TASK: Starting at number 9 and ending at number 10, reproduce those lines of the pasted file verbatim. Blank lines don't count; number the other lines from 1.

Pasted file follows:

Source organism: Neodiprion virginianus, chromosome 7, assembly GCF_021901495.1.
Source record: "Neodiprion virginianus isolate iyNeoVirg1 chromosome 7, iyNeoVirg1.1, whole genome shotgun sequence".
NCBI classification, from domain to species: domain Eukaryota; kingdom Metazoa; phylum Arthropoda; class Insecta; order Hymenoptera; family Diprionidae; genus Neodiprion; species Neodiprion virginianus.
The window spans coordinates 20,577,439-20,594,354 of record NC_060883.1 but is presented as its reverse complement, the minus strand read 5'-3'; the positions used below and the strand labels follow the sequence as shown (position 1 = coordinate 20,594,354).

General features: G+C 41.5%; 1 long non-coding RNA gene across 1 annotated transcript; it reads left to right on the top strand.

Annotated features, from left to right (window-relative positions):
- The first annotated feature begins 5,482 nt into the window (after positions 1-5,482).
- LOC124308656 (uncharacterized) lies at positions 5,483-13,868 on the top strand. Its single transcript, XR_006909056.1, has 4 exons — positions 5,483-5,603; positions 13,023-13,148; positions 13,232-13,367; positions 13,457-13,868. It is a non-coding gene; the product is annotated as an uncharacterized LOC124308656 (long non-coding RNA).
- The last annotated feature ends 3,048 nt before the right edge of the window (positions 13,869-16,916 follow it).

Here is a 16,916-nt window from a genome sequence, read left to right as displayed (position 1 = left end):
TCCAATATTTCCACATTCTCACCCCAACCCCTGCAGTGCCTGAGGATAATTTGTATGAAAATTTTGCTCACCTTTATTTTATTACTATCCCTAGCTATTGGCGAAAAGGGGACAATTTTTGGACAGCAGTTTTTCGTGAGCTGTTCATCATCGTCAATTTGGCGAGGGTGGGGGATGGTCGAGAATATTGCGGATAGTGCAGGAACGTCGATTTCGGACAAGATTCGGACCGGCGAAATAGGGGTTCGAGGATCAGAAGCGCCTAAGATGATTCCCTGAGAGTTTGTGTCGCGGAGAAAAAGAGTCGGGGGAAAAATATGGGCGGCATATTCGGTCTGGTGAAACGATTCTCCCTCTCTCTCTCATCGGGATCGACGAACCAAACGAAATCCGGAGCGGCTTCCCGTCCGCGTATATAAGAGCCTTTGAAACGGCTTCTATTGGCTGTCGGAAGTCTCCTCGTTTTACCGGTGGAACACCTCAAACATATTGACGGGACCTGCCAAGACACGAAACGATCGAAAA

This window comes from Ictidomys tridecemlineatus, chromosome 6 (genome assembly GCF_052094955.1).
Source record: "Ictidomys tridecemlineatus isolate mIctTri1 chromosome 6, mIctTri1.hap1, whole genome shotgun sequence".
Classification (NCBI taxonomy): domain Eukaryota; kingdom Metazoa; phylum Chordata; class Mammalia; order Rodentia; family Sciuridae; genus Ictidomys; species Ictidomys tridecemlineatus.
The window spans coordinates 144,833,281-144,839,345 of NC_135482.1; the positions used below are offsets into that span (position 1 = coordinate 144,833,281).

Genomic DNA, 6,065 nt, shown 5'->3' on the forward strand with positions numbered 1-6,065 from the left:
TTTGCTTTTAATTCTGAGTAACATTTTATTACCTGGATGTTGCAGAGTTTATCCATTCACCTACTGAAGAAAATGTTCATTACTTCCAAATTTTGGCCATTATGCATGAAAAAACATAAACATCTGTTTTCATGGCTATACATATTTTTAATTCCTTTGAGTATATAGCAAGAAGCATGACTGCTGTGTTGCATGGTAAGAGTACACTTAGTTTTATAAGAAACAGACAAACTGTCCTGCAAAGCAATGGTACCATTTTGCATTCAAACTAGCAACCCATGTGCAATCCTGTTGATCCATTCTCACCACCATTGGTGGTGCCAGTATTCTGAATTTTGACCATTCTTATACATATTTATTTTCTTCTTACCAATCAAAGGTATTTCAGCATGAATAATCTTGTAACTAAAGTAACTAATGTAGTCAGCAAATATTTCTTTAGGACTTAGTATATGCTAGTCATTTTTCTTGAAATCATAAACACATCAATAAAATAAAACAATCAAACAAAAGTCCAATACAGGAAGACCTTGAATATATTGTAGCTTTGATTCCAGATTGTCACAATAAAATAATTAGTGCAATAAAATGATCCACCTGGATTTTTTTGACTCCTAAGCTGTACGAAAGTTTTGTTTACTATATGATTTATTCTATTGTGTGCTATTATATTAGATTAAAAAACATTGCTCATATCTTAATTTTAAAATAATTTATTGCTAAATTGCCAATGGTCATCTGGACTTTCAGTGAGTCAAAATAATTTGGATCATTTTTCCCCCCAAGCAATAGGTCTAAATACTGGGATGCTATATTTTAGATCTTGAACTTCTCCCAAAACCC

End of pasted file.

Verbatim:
- The last annotated feature ends 3,048 nt before the right edge of the window (positions 13,869-16,916 follow it).

Here is a 16,916-nt window from a genome sequence, read left to right as displayed (position 1 = left end):